Chicken stock is an essential ingredient in the arsenal of the enthusiastic home cook. It is used in soups, stews, risottos and casseroles, as well as a whole host of other dishes. Unfortunately, there is a tendency in modern times when a recipe calls for chicken stock for many people to reach for one of those little dehydrated cubes and a jug of hot water. While it may take some time to make proper chicken stock from scratch, the cooking time is largely hands off and the difference in quality in both the stock and your ultimately prepared dish is night and day.
There are any number of ingredients which can be incorporated in chicken stock but there are only two principal methods used in its preparation. Essentially, it is made either from raw chicken/chicken bones or the bones of a chicken which has been roasted. Both work very well in most recipes but the intensity of the flavor and the color can be drastically different, with the roasted chicken stock more intense in both instances. The good news is that both methods can be made allowing the meat of a whole chicken to be enjoyed as a by-product.
Chicken stock made from a raw, whole chicken requires a prepared, whole chicken and a selection of vegetables, herbs and seasonings. This recipe is tried and tested many times and you may wish to give it a try. You will need:
1 4lb chicken
1 large carrot
1 large white onion
2 sticks of celery
1 small bunch of parsley
1 tsp whole black peppercorns
1 tsp coarse sea salt
Wash your chicken inside and out under running cold water, making sure you remove any giblets that may be contained in the body cavity. Sit it in a large stock pot. Peel the onion and quarter it. Wash the carrot and roughly chop it but there is no need to peel it or even scrape it. Similarly, wash and chop the celery sticks. Add all the other solid ingredients to the pot with the chicken before pouring in enough cold water to comfortably cover everything. Put the pot on to maximum heat on your stove until the water boils then reduce to simmer for one hour.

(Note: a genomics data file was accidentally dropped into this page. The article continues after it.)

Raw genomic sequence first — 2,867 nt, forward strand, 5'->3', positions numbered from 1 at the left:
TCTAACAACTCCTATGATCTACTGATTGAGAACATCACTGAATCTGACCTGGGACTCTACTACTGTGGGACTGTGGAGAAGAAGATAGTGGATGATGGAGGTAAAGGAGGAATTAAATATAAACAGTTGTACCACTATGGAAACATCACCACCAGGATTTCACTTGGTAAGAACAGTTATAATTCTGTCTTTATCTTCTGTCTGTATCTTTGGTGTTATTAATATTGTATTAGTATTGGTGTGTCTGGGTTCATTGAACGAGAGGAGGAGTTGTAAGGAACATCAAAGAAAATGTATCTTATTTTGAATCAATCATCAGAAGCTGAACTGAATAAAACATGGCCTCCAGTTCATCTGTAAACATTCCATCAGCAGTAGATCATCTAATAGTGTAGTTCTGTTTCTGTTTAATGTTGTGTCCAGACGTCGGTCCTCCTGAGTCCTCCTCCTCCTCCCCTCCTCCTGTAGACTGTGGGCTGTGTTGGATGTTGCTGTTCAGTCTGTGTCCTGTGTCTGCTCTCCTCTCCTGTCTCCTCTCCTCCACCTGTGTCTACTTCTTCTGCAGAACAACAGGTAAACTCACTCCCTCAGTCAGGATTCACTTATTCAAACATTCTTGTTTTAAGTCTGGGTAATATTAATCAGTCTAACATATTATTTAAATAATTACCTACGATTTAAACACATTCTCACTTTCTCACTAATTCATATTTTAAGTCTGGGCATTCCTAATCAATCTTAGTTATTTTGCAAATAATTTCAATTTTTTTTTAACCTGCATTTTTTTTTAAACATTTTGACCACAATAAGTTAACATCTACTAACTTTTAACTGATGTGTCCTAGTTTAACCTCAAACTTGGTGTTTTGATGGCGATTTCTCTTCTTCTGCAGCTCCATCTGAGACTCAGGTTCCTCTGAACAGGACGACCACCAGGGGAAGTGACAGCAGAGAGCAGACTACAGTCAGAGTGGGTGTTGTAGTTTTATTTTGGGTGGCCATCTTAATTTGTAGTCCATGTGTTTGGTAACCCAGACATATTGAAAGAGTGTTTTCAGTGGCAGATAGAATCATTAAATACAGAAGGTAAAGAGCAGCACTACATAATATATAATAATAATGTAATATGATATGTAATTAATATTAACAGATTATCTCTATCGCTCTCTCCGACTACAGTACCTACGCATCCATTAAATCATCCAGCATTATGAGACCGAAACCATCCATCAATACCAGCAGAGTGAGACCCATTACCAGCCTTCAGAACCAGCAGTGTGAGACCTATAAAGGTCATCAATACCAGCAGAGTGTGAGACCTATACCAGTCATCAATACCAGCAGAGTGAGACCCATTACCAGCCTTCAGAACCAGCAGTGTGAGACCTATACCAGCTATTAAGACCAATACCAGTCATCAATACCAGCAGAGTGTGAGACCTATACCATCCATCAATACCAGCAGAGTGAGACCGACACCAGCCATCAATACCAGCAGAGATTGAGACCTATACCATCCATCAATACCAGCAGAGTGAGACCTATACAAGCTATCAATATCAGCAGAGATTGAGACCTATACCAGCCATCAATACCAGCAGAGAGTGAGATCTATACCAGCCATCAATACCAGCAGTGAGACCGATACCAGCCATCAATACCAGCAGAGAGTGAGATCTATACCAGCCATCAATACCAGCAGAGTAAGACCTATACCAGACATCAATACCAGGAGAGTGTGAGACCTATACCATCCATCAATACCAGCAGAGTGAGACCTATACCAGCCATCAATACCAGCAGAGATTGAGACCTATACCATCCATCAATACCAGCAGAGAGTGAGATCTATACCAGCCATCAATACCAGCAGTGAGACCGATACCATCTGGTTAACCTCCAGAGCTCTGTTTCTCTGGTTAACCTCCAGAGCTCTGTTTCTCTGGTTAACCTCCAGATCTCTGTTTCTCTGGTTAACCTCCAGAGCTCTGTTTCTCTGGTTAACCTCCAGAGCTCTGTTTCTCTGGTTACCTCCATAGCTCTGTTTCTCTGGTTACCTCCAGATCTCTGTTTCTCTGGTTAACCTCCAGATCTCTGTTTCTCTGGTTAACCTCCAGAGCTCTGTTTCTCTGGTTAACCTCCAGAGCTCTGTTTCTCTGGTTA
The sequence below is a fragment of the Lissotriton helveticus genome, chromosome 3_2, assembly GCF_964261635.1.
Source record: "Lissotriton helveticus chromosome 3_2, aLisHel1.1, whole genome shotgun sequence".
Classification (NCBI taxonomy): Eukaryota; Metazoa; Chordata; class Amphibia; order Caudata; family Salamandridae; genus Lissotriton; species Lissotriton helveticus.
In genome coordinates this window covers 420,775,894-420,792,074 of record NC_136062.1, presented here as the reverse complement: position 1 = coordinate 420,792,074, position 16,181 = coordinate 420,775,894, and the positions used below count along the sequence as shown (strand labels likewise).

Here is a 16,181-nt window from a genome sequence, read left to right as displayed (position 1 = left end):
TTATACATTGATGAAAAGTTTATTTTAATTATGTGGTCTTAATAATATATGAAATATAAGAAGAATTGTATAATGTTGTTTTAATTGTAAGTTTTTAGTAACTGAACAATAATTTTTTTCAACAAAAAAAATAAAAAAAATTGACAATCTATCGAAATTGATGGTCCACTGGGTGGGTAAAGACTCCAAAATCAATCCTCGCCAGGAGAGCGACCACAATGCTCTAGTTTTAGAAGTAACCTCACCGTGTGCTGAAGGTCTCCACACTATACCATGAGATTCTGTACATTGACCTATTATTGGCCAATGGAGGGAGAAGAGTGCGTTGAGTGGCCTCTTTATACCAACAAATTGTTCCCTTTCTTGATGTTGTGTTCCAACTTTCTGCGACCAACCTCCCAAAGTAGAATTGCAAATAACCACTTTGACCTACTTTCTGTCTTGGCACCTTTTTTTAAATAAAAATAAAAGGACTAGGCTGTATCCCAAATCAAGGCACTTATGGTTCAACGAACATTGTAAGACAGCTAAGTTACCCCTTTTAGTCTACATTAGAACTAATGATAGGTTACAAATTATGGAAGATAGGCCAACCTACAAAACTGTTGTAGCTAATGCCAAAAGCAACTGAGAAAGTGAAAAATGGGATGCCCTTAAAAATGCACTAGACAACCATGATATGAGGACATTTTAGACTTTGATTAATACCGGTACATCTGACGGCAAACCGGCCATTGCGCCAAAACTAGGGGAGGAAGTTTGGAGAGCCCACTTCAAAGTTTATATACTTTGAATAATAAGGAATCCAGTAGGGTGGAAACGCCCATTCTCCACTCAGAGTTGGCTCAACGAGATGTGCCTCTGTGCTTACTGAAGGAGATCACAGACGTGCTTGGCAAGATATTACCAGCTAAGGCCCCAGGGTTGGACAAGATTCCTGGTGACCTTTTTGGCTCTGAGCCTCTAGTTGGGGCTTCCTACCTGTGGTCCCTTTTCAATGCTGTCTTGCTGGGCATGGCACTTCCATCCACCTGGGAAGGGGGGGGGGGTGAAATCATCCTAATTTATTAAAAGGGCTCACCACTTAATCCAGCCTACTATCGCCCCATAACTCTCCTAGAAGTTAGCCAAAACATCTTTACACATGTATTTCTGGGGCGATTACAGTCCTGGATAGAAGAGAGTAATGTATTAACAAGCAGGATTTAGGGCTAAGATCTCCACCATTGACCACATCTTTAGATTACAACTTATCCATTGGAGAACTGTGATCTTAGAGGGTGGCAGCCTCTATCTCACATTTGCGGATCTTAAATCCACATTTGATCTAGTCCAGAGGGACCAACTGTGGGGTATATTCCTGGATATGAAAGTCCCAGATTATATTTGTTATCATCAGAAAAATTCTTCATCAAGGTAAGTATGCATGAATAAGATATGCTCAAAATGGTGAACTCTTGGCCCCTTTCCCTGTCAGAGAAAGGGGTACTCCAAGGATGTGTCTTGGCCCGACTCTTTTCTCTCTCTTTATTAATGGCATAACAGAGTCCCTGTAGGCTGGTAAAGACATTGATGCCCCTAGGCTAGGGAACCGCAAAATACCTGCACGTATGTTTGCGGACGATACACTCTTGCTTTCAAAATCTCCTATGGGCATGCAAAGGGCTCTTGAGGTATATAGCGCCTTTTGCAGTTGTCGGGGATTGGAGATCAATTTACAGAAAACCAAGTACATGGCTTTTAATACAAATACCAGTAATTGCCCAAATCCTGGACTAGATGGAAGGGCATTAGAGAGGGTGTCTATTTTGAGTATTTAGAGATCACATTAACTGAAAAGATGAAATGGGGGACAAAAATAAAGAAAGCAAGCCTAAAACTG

After one hour, the chicken meat will be cooked and the liquid in the pot is perfect chicken broth. Chicken broth can be used in many recipes but stock requires considerably longer cooking time. Remove the chicken from the pot very carefully with perhaps a large slotted spoon and a carving fork and allow to cool enough to handle. Remove the meat from the bones by your chosen method and return the bones to the still simmering liquid. Cook for a further couple of hours or until the liquid is reduced by half. Switch off the heat and allow to cool significantly before removing the larger solids with a slotted spoon and straining through a fine sieve. When the stock cools completely, it will have a gelatinous quality, very different from chicken broth.
The second method of making chicken stock involves using the cooled bones of a roasted chicken. The procedures are similar, in that the bones are added to a stock pot with the vegetables, herbs and seasoning and the water which is brought to a boil. Simmer for three to four hours until the liquid is reduced by half. Cool, remove the bigger solids with a slotted spoon and strain through a fine sieve.